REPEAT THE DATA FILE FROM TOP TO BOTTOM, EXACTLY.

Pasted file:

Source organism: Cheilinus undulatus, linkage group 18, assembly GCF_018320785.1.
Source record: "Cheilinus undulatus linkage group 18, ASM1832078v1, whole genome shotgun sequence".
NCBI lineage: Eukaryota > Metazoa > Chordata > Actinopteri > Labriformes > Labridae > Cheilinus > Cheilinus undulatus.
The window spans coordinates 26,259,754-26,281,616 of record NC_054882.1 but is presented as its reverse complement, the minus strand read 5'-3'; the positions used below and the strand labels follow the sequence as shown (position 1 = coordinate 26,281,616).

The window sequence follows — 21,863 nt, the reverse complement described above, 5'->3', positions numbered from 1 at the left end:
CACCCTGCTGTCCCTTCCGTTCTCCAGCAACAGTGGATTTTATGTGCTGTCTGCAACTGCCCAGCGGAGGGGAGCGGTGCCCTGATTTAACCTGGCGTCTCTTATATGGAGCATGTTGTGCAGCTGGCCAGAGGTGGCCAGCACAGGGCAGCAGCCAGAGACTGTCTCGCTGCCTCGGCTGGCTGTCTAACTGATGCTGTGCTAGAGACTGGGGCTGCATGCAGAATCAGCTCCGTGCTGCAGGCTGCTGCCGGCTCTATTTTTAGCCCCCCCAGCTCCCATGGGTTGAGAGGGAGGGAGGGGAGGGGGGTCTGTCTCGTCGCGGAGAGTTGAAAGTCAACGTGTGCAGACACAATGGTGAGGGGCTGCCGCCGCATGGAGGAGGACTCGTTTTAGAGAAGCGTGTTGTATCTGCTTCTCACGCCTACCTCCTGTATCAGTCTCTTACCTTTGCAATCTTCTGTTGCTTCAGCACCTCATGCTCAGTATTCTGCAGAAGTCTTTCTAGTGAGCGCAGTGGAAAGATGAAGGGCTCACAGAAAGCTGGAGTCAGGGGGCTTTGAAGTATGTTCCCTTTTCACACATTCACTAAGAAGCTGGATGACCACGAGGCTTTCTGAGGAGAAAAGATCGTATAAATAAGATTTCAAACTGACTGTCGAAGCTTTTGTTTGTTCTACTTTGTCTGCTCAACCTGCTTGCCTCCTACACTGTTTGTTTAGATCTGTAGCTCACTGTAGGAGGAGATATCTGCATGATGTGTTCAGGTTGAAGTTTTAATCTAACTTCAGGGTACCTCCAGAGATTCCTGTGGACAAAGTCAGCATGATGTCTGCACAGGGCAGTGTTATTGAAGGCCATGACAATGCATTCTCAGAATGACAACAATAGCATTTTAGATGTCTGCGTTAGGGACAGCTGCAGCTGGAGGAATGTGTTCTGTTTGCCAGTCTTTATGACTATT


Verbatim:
Source organism: Cheilinus undulatus, linkage group 18, assembly GCF_018320785.1.
Source record: "Cheilinus undulatus linkage group 18, ASM1832078v1, whole genome shotgun sequence".
NCBI lineage: Eukaryota > Metazoa > Chordata > Actinopteri > Labriformes > Labridae > Cheilinus > Cheilinus undulatus.
The window spans coordinates 26,259,754-26,281,616 of record NC_054882.1 but is presented as its reverse complement, the minus strand read 5'-3'; the positions used below and the strand labels follow the sequence as shown (position 1 = coordinate 26,281,616).

The window sequence follows — 21,863 nt, the reverse complement described above, 5'->3', positions numbered from 1 at the left end:
CACCCTGCTGTCCCTTCCGTTCTCCAGCAACAGTGGATTTTATGTGCTGTCTGCAACTGCCCAGCGGAGGGGAGCGGTGCCCTGATTTAACCTGGCGTCTCTTATATGGAGCATGTTGTGCAGCTGGCCAGAGGTGGCCAGCACAGGGCAGCAGCCAGAGACTGTCTCGCTGCCTCGGCTGGCTGTCTAACTGATGCTGTGCTAGAGACTGGGGCTGCATGCAGAATCAGCTCCGTGCTGCAGGCTGCTGCCGGCTCTATTTTTAGCCCCCCCAGCTCCCATGGGTTGAGAGGGAGGGAGGGGAGGGGGGTCTGTCTCGTCGCGGAGAGTTGAAAGTCAACGTGTGCAGACACAATGGTGAGGGGCTGCCGCCGCATGGAGGAGGACTCGTTTTAGAGAAGCGTGTTGTATCTGCTTCTCACGCCTACCTCCTGTATCAGTCTCTTACCTTTGCAATCTTCTGTTGCTTCAGCACCTCATGCTCAGTATTCTGCAGAAGTCTTTCTAGTGAGCGCAGTGGAAAGATGAAGGGCTCACAGAAAGCTGGAGTCAGGGGGCTTTGAAGTATGTTCCCTTTTCACACATTCACTAAGAAGCTGGATGACCACGAGGCTTTCTGAGGAGAAAAGATCGTATAAATAAGATTTCAAACTGACTGTCGAAGCTTTTGTTTGTTCTACTTTGTCTGCTCAACCTGCTTGCCTCCTACACTGTTTGTTTAGATCTGTAGCTCACTGTAGGAGGAGATATCTGCATGATGTGTTCAGGTTGAAGTTTTAATCTAACTTCAGGGTACCTCCAGAGATTCCTGTGGACAAAGTCAGCATGATGTCTGCACAGGGCAGTGTTATTGAAGGCCATGACAATGCATTCTCAGAATGACAACAATAGCATTTTAGATGTCTGCGTTAGGGACAGCTGCAGCTGGAGGAATGTGTTCTGTTTGCCAGTCTTTATGACTATT